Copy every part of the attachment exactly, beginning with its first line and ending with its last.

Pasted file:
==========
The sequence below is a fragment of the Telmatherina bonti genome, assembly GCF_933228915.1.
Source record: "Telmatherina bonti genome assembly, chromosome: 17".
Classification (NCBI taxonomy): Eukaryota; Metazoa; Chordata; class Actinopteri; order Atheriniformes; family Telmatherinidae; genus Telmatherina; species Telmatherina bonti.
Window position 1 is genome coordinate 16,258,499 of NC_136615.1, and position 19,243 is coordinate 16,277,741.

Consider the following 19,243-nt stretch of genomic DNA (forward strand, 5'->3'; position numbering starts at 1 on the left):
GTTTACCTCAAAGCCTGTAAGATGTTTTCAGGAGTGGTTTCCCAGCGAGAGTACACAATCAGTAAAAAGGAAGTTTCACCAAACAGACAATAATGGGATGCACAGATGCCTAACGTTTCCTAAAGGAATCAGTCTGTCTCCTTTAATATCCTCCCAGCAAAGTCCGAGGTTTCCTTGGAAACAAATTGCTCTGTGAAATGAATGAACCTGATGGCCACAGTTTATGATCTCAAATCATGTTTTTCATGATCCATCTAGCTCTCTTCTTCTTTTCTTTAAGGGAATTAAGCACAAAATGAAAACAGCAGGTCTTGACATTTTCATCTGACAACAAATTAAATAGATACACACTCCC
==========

The sequence below is a fragment of the Telmatherina bonti genome, assembly GCF_933228915.1.
Source record: "Telmatherina bonti genome assembly, chromosome: 17".
Classification (NCBI taxonomy): Eukaryota; Metazoa; Chordata; class Actinopteri; order Atheriniformes; family Telmatherinidae; genus Telmatherina; species Telmatherina bonti.
Window position 1 is genome coordinate 16,258,499 of NC_136615.1, and position 19,243 is coordinate 16,277,741.

Consider the following 19,243-nt stretch of genomic DNA (forward strand, 5'->3'; position numbering starts at 1 on the left):
GTTTACCTCAAAGCCTGTAAGATGTTTTCAGGAGTGGTTTCCCAGCGAGAGTACACAATCAGTAAAAAGGAAGTTTCACCAAACAGACAATAATGGGATGCACAGATGCCTAACGTTTCCTAAAGGAATCAGTCTGTCTCCTTTAATATCCTCCCAGCAAAGTCCGAGGTTTCCTTGGAAACAAATTGCTCTGTGAAATGAATGAACCTGATGGCCACAGTTTATGATCTCAAATCATGTTTTTCATGATCCATCTAGCTCTCTTCTTCTTTTCTTTAAGGGAATTAAGCACAAAATGAAAACAGCAGGTCTTGACATTTTCATCTGACAACAAATTAAATAGATACACACTCCC